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Can I get together safely with family and friends?
Yes, but preferably outdoors, in small groups and taking precautions. Dr. Peter Chin-Hong, a professor of medicine at the University of California-San Francisco who specializes in infectious diseases, said there should be plenty of sanitizer available in those gatherings and members of each household should stick together and maintain distance from the other groups.
“It’s fine to have a barbecue if you do it in a modest way and think about these risk aspects of keeping the pods apart from each other,’’ he said.
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Is it safe to ride elevators?
For the most part, as long as they’re not crowded and everyone is wearing masks. Because they’re confined spaces with little air flow, it’s best not to spend a lot of time in them. Getting stuck in an elevator for a long stretch could be risky.
What measures should I take when going to the grocery store?
“Masks and physical distancing are important,’’ Singer said, “as is following traffic patterns in the store.’’
Should I use mass transit, and under what conditions?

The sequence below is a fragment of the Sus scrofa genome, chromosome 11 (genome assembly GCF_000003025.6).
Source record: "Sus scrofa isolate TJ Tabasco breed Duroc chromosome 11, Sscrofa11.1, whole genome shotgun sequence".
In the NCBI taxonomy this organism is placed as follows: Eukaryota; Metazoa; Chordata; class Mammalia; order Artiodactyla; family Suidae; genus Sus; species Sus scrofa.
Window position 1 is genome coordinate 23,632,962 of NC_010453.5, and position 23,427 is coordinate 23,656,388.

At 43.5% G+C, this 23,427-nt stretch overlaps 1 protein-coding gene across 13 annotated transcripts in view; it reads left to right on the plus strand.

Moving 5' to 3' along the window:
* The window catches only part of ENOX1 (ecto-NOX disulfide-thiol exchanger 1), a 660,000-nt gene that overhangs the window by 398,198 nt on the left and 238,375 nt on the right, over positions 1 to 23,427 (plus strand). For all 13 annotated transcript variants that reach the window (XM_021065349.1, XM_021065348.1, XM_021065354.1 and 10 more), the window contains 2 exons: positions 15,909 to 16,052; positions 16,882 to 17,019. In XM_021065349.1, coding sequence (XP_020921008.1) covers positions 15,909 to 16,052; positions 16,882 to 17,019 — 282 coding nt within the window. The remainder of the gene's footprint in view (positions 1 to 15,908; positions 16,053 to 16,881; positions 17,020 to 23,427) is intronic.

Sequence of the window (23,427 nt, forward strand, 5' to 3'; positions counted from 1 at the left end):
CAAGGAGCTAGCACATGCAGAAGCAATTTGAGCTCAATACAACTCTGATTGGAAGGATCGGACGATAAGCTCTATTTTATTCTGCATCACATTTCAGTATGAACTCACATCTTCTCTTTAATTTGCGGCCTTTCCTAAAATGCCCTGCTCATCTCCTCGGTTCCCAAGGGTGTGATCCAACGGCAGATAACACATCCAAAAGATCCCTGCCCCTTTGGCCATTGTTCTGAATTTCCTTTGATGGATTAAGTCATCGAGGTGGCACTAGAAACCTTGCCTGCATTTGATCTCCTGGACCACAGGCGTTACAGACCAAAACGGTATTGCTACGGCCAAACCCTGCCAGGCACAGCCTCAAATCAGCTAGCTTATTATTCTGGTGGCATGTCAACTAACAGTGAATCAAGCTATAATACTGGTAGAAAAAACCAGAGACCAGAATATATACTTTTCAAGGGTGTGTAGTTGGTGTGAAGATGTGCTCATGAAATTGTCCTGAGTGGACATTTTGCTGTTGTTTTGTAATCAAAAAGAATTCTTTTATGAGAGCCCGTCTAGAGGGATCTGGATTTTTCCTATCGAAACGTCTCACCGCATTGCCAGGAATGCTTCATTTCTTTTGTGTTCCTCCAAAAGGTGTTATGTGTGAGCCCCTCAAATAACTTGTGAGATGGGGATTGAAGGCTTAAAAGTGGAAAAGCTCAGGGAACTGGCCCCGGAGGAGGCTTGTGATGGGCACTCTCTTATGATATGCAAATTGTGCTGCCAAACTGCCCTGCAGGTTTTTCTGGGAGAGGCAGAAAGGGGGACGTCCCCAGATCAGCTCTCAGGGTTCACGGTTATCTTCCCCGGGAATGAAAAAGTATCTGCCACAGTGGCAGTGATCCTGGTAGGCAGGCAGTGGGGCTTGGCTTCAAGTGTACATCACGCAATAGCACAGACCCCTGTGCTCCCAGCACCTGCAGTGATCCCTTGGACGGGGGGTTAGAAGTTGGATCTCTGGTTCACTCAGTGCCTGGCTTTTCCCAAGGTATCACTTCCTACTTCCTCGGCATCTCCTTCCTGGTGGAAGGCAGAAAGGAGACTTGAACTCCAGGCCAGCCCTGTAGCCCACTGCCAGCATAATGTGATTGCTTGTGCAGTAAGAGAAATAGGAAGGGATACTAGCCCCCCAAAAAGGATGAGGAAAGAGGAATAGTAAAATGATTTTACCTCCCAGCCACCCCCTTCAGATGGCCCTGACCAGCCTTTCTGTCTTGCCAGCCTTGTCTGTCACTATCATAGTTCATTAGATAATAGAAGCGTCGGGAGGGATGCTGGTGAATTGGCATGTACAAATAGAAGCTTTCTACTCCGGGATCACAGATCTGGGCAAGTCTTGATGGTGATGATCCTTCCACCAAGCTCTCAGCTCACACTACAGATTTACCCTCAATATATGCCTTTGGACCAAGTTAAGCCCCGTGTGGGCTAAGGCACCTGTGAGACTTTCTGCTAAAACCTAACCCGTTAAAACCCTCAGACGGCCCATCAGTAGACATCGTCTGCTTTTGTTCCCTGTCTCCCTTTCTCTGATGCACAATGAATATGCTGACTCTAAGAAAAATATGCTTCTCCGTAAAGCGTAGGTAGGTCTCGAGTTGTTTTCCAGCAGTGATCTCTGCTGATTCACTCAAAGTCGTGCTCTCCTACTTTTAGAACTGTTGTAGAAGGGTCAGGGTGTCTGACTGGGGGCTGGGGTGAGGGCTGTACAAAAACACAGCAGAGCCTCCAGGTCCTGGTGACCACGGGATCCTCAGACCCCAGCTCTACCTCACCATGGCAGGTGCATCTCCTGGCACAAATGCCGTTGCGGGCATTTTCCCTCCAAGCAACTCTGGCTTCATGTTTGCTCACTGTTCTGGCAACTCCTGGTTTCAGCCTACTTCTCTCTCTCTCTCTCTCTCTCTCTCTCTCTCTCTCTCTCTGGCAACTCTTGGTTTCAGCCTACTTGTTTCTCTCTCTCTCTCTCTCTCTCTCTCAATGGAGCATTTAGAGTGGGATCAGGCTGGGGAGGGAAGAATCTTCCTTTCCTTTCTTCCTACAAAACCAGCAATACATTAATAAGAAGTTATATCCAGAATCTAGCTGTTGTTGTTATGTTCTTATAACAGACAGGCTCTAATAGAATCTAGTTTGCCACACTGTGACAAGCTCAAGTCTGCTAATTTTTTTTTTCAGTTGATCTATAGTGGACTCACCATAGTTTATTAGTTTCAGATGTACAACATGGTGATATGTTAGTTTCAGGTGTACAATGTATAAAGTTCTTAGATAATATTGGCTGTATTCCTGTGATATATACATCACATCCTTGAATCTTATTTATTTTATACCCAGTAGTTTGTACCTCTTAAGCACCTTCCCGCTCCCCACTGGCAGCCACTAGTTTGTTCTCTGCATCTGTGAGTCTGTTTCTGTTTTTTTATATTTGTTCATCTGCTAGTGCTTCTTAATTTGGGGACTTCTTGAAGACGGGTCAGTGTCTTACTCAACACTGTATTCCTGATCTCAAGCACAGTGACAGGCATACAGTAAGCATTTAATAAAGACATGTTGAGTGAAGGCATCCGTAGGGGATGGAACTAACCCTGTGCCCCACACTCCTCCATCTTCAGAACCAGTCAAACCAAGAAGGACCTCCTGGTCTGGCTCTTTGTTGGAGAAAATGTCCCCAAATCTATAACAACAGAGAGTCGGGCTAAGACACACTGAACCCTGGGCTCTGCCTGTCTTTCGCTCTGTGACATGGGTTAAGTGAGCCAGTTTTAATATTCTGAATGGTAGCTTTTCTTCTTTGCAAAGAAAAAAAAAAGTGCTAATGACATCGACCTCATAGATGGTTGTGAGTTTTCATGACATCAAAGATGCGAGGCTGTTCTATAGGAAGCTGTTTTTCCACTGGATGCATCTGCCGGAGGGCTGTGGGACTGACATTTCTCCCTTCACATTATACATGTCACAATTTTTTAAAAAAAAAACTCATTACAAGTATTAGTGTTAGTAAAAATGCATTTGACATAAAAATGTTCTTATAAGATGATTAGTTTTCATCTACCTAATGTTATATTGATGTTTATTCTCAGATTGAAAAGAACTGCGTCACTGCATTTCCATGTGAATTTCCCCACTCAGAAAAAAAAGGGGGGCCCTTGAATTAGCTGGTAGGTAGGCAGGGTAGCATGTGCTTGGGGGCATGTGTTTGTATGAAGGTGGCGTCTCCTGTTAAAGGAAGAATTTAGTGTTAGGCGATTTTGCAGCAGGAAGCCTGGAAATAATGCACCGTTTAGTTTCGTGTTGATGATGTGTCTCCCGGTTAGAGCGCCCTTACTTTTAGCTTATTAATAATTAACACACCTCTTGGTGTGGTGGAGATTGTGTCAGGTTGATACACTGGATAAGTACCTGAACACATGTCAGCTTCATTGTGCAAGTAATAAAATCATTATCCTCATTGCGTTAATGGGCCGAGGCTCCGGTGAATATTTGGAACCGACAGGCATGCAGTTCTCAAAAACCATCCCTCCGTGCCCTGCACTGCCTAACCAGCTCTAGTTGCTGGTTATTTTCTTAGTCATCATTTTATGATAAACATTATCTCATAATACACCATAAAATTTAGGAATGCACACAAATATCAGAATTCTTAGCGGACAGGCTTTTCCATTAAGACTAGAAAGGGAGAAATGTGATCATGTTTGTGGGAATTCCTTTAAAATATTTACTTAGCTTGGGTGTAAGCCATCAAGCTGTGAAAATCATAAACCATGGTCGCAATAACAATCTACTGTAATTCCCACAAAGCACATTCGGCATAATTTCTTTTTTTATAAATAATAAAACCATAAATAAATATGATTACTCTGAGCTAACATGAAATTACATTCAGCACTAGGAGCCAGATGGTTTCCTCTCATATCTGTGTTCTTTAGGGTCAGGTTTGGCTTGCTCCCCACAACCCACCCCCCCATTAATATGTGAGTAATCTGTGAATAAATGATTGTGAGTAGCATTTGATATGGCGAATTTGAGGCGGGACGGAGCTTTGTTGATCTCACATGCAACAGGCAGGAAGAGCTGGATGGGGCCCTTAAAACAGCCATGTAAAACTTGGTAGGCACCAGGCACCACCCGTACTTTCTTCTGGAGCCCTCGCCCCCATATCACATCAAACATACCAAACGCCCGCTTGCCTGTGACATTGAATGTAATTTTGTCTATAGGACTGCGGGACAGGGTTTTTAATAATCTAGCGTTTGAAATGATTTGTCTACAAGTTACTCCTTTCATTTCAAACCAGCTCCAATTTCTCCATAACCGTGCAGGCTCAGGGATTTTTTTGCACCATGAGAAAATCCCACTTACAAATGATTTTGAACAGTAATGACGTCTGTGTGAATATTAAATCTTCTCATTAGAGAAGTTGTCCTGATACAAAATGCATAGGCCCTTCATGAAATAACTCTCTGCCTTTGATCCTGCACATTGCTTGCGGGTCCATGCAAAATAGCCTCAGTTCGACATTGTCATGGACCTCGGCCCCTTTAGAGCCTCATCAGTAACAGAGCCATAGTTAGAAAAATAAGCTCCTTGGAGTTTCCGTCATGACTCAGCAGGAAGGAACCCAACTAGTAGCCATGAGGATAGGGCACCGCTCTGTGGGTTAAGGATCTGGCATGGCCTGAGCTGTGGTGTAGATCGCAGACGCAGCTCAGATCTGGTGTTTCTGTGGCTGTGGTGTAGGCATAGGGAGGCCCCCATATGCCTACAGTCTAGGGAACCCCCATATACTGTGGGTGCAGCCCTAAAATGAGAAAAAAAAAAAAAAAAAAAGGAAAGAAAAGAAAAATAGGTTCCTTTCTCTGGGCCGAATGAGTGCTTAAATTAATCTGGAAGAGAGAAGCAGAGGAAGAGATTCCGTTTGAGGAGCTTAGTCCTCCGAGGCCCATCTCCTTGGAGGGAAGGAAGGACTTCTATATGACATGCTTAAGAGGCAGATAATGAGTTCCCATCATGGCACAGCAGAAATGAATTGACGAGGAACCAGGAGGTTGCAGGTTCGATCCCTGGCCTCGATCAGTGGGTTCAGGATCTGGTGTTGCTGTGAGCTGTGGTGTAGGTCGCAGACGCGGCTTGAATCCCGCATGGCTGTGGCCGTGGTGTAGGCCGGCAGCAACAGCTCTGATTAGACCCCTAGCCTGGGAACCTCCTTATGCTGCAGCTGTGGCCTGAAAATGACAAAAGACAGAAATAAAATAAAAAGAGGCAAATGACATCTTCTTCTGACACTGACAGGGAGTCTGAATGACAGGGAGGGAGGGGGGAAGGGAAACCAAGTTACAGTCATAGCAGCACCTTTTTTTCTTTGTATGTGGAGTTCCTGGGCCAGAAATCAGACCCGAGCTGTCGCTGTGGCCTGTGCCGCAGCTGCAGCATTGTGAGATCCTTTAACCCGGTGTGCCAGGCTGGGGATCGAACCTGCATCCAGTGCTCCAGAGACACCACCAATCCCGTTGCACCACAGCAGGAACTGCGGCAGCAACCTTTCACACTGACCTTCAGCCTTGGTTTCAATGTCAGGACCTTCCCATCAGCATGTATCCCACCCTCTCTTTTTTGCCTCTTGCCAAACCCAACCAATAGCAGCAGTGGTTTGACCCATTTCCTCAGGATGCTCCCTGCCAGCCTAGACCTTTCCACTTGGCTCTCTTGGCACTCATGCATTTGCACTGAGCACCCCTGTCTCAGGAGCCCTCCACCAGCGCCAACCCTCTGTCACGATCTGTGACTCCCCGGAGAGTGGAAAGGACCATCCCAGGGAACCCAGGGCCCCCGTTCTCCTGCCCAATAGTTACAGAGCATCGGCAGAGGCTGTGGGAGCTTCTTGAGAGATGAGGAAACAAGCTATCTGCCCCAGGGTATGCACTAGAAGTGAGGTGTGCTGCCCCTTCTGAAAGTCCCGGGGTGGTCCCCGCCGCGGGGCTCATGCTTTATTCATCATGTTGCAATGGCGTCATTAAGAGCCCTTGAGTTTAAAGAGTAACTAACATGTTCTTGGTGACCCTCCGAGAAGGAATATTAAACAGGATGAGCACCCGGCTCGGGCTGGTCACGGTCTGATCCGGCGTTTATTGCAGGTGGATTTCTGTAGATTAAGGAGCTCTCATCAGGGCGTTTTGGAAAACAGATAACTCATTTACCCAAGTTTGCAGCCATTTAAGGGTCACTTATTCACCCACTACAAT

“Under almost no conditions would I use mass transit, unless it was a trolley in San Francisco outdoors and standing outside,’’ Cioe-Peña said. “I would treat a subway car as a hot zone and would want to wear full PPE (personal protective equipment). I think it’s really high risk, because you have prolonged transit time and bad air circulation.’’
However, he endorsed riding in cars – including ride-hailing services like Uber – with all windows open and everyone wearing masks.
Should I send my kids back to school?
“Local guidelines and local infection patterns/outbreaks are key in answering that question,’’ Singer said. “Regardless, masks and physical distancing, outdoors when possible, are important measures to limit viral spread among children.’’
Cioe-Peña noted that even though young people typically don’t develop severe COVID symptoms, there’s increasing data that shows children 9 and older and college-age adults can be disease vectors. He said his kids are attending school outdoors and that when it gets cold later in the year, “they’re either going to school remotely or be doing math problems in the snow.’’
Can I go to the gym?
That’s a tough call, made easier if the gym’s outdoors. Many of the indoor ones have made efforts to improve their ventilation and require masks and physical distancing, so those are factors in the decision. If having others in your vicinity huffing and puffing is a source of concern, outdoor exercise may be a better option.
Should I still avoid bars?
Yes, and even outdoors they’re not a great idea because bar patrons tend to remove their masks and get careless about distancing.
“The tricky thing with bars is alcohol is the root of all mistakes, right?’’ Cioe-Peña said. “You’re less likely to respect the social distancing with bars. I’m not excited about them. Their social function is antithetical to the containment of the coronavirus. That’s the big issue.’’